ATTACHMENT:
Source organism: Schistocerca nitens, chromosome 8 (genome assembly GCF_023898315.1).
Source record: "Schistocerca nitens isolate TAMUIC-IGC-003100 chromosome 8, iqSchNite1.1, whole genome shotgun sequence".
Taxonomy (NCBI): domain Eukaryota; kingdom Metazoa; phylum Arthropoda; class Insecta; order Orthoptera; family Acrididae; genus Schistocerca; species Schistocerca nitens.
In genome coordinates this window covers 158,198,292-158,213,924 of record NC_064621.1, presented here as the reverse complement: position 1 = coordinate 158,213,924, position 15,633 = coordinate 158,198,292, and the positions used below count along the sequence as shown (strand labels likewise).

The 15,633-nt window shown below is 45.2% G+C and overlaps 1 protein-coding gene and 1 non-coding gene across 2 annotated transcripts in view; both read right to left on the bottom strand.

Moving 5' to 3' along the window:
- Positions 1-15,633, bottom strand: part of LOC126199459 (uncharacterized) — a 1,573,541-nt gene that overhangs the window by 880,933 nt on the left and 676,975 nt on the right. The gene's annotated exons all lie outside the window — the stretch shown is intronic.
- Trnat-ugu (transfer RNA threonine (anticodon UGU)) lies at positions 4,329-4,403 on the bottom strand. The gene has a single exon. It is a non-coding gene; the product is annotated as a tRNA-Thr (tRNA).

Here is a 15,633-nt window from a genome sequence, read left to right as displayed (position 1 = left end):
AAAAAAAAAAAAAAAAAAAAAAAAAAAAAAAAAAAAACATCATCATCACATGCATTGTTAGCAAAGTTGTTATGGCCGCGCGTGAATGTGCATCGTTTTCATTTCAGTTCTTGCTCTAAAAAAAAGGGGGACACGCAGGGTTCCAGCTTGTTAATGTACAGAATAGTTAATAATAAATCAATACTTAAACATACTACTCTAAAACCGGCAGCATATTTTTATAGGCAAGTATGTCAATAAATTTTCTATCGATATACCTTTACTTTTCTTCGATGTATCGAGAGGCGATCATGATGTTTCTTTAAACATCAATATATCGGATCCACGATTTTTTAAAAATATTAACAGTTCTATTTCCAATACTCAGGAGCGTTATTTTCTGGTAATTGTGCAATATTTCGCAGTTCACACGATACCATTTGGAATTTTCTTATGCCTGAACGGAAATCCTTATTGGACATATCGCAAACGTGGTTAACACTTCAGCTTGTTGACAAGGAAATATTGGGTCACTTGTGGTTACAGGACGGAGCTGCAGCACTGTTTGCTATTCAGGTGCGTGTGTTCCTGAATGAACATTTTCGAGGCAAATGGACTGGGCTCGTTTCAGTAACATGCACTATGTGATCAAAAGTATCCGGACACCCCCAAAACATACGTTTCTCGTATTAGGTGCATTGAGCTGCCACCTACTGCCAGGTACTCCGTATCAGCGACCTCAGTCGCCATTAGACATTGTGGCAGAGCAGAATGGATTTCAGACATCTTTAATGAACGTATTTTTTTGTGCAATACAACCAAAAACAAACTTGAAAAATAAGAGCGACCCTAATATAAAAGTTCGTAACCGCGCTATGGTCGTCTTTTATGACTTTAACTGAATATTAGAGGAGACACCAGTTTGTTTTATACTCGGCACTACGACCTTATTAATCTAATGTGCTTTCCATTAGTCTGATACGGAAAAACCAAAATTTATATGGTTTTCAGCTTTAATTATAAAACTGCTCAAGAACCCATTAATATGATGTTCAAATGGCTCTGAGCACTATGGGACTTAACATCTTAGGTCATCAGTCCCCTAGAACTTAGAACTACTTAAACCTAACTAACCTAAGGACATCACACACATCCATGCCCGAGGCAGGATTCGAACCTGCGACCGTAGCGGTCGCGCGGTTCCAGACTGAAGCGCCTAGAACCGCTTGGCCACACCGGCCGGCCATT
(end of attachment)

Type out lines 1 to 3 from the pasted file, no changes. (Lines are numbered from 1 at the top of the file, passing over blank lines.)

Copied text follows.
Source organism: Schistocerca nitens, chromosome 8 (genome assembly GCF_023898315.1).
Source record: "Schistocerca nitens isolate TAMUIC-IGC-003100 chromosome 8, iqSchNite1.1, whole genome shotgun sequence".
Taxonomy (NCBI): domain Eukaryota; kingdom Metazoa; phylum Arthropoda; class Insecta; order Orthoptera; family Acrididae; genus Schistocerca; species Schistocerca nitens.